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Making Time to Build the Bench

“Opportunity knocks more frequently than you might realize, but we’re often too busy to answer the door.” This is a sentiment that was shared with me by leaders I had when working in the field as a technician at Faith Technologies. It was often offered as advice or a bit of wisdom when I’d find myself feeling unchallenged or needing to grow. Those same conversations would eventually flow into topics about “building the bench,” or “have you trained your replacement yet?”

In theory, it’s simple to understand the benefits of training your replacement – it allows you to move on to new opportunities – but it’s commonly much more difficult to execute. Here are a few best practices in building the bench that I’ve learned and shared over the years.

  • Plan Ahead. While planning work on the job site or in the office, intentionally create training opportunities in your daily tasks for others on your team. When learning new skills, most people struggle when provided theoretical examples or questions, but they thrive when facing real tangible challenges. By involving others during those challenges, even those that you may consider mundane, you broaden others’ repertoire of lived experiences and re-write their perspective on what they think they might be capable of, which may inspire them to want to take on more.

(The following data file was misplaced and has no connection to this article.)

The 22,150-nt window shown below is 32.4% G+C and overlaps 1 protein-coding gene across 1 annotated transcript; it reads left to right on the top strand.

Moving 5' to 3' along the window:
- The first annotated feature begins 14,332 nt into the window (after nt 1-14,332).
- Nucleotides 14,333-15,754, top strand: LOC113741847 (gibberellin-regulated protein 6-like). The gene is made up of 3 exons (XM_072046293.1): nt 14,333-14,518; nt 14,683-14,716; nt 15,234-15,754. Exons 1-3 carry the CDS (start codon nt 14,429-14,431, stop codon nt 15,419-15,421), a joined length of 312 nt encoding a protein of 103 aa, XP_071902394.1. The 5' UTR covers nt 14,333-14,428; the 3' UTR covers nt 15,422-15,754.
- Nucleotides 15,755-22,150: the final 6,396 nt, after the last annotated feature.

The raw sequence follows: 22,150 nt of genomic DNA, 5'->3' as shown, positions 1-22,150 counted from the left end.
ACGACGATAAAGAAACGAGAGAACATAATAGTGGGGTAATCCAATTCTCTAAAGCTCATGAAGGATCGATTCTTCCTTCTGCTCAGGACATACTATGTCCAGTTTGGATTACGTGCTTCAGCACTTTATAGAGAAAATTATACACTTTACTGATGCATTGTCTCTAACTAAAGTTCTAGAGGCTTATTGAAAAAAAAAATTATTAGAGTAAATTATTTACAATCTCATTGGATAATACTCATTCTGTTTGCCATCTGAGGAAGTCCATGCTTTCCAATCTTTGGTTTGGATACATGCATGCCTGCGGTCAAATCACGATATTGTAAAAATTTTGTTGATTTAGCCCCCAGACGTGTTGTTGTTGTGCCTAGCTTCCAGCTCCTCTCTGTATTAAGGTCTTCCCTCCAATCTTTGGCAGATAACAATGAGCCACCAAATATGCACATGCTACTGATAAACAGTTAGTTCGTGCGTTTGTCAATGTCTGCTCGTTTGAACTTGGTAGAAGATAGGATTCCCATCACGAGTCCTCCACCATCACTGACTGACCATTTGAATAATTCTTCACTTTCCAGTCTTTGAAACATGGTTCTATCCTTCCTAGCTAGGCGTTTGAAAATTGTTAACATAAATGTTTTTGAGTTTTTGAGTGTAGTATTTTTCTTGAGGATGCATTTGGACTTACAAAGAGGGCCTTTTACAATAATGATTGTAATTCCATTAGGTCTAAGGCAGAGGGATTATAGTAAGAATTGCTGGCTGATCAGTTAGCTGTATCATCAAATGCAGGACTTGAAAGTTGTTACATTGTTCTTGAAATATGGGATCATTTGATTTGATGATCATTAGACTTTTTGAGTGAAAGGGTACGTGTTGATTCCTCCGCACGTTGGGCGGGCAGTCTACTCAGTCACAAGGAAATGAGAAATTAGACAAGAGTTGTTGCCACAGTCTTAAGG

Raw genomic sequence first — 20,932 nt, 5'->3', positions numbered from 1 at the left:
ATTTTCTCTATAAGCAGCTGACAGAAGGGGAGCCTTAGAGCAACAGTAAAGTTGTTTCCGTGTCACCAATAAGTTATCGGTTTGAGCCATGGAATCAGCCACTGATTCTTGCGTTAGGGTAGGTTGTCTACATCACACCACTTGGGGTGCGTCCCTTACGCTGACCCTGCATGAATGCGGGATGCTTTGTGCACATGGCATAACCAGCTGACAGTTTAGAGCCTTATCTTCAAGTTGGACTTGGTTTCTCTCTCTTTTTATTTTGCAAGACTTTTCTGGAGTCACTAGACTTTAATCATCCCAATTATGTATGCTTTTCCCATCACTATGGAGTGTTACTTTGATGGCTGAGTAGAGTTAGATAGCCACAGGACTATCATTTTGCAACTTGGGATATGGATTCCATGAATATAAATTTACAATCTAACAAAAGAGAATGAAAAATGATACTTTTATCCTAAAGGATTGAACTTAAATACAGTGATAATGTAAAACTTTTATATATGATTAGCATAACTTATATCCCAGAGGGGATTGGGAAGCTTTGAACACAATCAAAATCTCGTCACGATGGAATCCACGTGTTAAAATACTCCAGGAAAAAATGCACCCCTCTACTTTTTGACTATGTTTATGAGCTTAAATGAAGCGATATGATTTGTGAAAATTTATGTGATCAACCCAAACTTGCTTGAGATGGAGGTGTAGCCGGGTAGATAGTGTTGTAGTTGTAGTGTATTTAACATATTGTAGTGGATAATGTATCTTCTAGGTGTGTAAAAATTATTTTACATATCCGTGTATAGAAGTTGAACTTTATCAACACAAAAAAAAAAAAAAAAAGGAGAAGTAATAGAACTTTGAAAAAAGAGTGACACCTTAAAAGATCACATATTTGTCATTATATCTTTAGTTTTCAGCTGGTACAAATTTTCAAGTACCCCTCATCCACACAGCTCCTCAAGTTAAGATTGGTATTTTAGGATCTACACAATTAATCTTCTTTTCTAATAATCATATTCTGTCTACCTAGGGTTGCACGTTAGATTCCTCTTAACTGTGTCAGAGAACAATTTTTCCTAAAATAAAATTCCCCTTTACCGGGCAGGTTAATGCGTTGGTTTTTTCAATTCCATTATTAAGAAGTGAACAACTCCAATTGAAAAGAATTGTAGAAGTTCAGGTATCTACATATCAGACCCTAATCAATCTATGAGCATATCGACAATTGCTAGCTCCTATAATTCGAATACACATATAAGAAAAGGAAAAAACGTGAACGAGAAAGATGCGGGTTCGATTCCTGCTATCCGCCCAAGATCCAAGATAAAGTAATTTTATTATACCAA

• Share Knowledge and Offer Wisdom. Your knowledge should not be closely guarded like some kind of trade secret, but instead, think of it as your responsibility to purposefully pass it on. Wisdom often comes from “learning the hard way,” and passing on those lessons is a way to help others learn from mistakes you may have made and avoid repeating them. This may sound a lot like serving as a mentor to others, but a common pitfall with mentorship can be waiting for somebody to officially declare a formal mentor/mentee relationship before you start educating others with your life experiences. Instead, expect informal mentorships to form naturally by treating everyone as a potential mentor/mentee regardless of their experience or status. There is something to be taught to and something to be learned from everyone you meet.
  • Be Transparent. When I was an apprentice working in the field, I thought my leaders knew it all and had seen it all. The closer I got to know them, the more I learned that during times of success, good leaders would show humility, honesty and give credit where it was due. In times of adversity, they would show vulnerability, understanding and ownership. That openness and transparency helped me visualize myself in their positions and gave me the confidence I would need to make the same decisions if I were in their place.

Be intentional and strategic about how you involve others in your work and in turn, show willingness to get involved in the work of others. Benjamin Franklin said, “Tell me and I forget. Teach me and I remember. Involve me and I learn.” As a technical training manager, my mission is to build talent for the future. Apprentices and others entering the industry today will become the leaders of tomorrow, but only if they make time to build the bench first.